Another hidden gem in our waterfront hamlet is The Forrest Deaner Native Plant Botanic Garden that spans 3.5 acres in Benicia’s State Recreation Area, and is home to more than 3,000 native trees, shrubs, perennials and grasses representing over 300 species.

According to Norma Deaner, President of the Solano Chapter of the California Native Plant Society, the garden is the only one of its kind in Solano County and is considered one of the leading collections of native plants in California. In 1998, Norma’s late husband Forrest founded the Solano Chapter (officially named after native son Willis Linn Jepson), and was instrumental in securing the current garden space, and spreading knowledge about the significance of native plants.  Since his passing in 2002, Norma has worked tirelessly to carry on his message.

“These plants are endemic, so they thrive here,” Norma explains.  “They don’t need much water or maintenance. We are not only conserving the environment, we are preserving our heritage.” Native plants also support the local ecology and attract important insects and wildlife to our gardens, helping to pollinate and sustain the cycle of native species.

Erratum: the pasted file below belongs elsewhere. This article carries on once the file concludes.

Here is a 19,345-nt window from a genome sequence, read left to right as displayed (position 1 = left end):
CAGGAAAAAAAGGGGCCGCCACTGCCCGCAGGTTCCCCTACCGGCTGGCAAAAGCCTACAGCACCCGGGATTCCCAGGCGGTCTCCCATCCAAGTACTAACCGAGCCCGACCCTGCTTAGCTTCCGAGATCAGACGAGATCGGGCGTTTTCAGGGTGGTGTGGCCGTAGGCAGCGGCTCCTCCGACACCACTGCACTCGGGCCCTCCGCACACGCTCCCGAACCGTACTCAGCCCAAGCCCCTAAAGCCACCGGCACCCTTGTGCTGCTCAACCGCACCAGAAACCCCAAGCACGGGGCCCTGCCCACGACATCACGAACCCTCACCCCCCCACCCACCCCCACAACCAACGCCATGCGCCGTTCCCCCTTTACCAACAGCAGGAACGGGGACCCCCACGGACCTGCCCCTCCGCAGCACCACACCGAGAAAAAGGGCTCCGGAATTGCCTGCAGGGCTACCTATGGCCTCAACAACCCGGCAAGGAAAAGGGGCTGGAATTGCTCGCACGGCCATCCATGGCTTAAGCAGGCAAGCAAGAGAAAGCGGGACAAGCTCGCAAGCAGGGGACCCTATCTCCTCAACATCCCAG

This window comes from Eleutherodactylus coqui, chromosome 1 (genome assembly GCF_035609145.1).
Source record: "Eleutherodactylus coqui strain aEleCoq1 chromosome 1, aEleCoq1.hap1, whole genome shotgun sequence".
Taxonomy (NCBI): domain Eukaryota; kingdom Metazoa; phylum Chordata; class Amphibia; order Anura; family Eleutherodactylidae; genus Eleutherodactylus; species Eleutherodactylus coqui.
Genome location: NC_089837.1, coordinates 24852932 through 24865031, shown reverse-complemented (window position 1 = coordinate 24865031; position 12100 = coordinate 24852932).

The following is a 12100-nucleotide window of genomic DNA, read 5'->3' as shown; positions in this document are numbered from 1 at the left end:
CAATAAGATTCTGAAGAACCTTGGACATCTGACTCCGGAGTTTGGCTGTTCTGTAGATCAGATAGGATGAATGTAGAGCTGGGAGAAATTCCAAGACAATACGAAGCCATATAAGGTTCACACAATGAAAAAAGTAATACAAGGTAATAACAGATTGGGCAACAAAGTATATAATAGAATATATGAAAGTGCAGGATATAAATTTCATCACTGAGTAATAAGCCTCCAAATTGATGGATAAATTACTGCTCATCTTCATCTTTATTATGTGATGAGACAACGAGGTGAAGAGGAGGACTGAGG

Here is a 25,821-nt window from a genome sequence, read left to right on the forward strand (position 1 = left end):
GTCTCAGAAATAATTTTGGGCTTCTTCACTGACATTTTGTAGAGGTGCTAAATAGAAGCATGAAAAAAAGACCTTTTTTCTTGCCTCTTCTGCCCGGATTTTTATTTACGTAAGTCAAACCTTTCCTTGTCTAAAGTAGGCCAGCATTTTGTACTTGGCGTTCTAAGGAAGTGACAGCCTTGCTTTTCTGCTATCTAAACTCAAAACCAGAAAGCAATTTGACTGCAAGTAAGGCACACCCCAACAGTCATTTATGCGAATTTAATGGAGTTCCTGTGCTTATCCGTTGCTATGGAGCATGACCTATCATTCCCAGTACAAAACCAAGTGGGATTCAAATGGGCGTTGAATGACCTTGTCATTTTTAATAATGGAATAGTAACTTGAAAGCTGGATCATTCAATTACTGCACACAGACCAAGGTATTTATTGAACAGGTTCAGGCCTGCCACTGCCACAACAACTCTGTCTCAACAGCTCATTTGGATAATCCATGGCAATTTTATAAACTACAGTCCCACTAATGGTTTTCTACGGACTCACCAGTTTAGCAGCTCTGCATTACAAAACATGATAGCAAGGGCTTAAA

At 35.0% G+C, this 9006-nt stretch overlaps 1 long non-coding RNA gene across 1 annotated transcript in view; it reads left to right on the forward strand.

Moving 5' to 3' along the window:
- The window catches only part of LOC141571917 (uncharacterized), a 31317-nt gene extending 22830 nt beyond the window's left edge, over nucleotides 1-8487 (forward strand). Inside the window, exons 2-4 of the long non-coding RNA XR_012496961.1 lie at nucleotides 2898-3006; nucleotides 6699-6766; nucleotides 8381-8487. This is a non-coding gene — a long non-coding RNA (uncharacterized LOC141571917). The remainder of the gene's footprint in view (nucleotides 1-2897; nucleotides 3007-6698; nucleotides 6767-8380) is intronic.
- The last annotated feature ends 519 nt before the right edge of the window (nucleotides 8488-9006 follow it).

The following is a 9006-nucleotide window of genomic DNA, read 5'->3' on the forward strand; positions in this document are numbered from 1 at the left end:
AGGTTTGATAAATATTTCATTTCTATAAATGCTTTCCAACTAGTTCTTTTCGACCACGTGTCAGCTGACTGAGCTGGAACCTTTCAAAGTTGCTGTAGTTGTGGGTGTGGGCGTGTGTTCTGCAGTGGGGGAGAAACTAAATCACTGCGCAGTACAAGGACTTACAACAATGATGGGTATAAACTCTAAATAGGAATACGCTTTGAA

Forrest had his favorites, including the snow drop bush that attracts hummingbirds and butterflies, the bright yellow bush poppy that blooms year long, and the beautiful coffee berry plant with red berries that survive the winter, and are often used as an antioxidant.  

The spacious garden site overlooking the Carquinez Strait is divided into two major parts: Solano Plant Communities that are native to our county, and Demonstration Gardens that provide educational opportunities. Those include:  Residential/Sensory, Hummingbird/Butterfly, Native American, Memorial Garden (hosting Forrest’s favorites), Wildflower Meadow and Riparian.

“The garden is important as a living classroom,” says native plant activist and Volunteer Coordinator Dan Jensen, who welcomes helpers every Saturday morning between 9:30 and 11:30. “Volunteers come from across the county and are motivated by shared core values. It’s a wonderful way to connect in the community.”

Although there is no longer an immediate threat regarding closure of our State Parks, there is concern about funding to maintain the State Recreation Area and garden. This means there’s an even greater need for your volunteer support. To find out more about volunteering or making a donation, please email To learn more about native plants and how to grow them in your own gardens, visit